2020 is just around the corner and so is the Tokyo Olympics! In preparation for the expected 40 million tourists to arrive next year, the Japanese government has stepped up its plans to revise Japanese-English signs, invest in translation technology, and train more interpreters.
In this blog, we will define interpretation, how it is different from translation, and share some of our top tips to keep in mind for Japanese-English interpretation. Hopefully this will help our friends in Japan with English interpretation and also inform travelers more about Japanese language and culture.
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Translation is the conversion of a source language to a target language, particularly in written or text form. For example, text on signs, books, press releases– any written word being rendered from one language into another is considered translation.
Interpretation, however, deals with the spoken word and falls under two categories: simultaneous and consecutive. If you look at a United Nations meeting, you can see members wearing ear pieces. You may also notice that they laugh and clap at roughly the same time. The reason is because the UN members are listening to simultaneous interpretation: interpreters translate on the spot what is being spoken in the meeting (source language) and speak their target language with only a few seconds delay.
Simultaneous interpretation is generally for conferences and large live events when speakers speak for long periods of time without pause. This type of interpretation usually requires much more preparation (meeting materials, prepared speeches) as well as a small team (2-3 people) working together for each target language.
Consecutive interpretation, on the other hand, is when the interpreter listens to the speaker and waits for them to complete a thought or to pause before sharing the message in the target language. This type of interpretation can typically be seen at film festival Q&A sessions or small meetings and there is generally only one interpreter per language.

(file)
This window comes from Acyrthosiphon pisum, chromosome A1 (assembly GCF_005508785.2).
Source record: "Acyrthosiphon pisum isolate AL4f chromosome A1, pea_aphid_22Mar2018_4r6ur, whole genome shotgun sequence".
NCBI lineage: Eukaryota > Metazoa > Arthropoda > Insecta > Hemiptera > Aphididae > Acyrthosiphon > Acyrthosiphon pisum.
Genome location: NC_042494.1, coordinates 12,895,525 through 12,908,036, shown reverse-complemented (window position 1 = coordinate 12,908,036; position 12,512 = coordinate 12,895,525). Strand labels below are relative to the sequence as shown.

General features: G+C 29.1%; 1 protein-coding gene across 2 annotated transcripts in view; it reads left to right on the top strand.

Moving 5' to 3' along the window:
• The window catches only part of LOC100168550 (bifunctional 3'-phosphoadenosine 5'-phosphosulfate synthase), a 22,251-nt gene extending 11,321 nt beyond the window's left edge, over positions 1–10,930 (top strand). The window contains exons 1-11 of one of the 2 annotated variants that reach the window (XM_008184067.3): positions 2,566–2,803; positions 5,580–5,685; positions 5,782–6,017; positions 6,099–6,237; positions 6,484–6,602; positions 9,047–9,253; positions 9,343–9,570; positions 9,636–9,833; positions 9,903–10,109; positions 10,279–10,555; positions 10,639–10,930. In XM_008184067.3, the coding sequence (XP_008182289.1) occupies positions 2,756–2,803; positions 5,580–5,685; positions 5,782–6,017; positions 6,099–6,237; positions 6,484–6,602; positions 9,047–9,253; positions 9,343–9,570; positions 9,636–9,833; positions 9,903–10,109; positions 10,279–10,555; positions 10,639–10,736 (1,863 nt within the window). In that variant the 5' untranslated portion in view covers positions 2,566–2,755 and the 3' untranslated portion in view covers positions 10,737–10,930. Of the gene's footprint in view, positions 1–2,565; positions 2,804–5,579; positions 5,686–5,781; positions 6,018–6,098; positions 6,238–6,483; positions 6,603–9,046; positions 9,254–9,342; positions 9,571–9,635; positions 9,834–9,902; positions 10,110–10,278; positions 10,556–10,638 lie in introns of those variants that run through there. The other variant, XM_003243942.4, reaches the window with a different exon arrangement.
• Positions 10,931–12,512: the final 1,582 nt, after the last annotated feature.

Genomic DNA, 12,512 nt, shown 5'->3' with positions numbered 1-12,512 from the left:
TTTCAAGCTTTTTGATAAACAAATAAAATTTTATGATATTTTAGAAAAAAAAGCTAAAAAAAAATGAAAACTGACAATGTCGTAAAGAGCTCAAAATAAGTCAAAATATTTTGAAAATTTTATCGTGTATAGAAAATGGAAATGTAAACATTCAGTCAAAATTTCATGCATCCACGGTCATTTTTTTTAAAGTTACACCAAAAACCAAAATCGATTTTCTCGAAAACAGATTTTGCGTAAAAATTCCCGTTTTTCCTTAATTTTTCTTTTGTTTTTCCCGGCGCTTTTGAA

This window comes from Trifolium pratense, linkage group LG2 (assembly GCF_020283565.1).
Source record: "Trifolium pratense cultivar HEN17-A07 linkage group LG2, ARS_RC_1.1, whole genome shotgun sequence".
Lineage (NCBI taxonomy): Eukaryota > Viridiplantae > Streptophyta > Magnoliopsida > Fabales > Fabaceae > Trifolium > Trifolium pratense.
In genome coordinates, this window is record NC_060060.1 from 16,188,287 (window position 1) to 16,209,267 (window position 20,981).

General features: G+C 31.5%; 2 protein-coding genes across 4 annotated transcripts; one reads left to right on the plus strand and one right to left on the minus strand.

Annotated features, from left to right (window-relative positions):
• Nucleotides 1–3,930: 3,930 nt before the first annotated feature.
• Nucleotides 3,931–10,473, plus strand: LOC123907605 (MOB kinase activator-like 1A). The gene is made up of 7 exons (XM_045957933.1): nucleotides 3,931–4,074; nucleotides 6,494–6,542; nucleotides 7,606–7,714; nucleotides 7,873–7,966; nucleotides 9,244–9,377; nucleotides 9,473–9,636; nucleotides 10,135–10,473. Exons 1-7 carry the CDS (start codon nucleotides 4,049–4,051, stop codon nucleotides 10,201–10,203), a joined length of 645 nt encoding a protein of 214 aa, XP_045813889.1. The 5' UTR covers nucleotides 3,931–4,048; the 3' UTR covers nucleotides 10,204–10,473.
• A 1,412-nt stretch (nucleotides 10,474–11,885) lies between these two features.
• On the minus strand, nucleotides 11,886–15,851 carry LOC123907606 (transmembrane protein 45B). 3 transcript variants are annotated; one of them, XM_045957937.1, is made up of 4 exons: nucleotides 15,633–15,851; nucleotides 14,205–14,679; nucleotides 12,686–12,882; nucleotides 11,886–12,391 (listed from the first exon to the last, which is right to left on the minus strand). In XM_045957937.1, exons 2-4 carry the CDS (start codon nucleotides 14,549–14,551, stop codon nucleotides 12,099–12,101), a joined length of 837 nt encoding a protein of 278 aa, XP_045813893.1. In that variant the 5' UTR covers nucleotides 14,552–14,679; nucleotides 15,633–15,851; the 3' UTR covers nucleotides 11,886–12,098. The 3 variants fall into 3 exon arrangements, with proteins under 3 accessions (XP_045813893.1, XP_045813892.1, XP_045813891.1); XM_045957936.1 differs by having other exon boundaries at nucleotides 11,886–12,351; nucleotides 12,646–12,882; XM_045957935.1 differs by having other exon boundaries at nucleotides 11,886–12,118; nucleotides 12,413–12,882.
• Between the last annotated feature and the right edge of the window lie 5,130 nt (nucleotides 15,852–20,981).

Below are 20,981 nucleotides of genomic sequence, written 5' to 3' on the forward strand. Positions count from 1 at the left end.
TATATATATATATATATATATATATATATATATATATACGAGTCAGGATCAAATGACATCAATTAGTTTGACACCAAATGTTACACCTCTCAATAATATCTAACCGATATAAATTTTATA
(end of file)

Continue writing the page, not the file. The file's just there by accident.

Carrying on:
Interpreters that work in either format generally have professional knowledge of a particular subject matter such as law (court interpreters), medicine (medical interpreters), or the Olympics (sports interpreters).
Ahead of the Olympics, Japanese officials have already raised concerns about the shortage of Japanese-English medical interpreters. These interpreters provide consecutive interpretation and have specialized knowledge in medical terminology to facilitate communication between Japanese hospital staff and English-speaking patients. Demand for their services will inevitably increase with the expected influx of tourists and the likely rise of medical emergencies as the Olympics approach.
Interpretation itself is like a sport, it’s very demanding mentally and physically. The interpreter has to listen closely to what is being said in the moment in the source language and then speak simultaneously or consecutively in the target language. What makes Japanese to English interpretation especially difficult is that Japanese is a Subject–Object–Verb language and English is a Subject–Verb-Object language.
For example, let’s take the English sentence: “She won the gold medal” with the subject as red, the verb as green, and the object as blue (ignoring the article “the”).
In Japanese it would be (ignoring the particles): 彼女(は)金メダル(を)獲得しました。 She (the) gold medal won.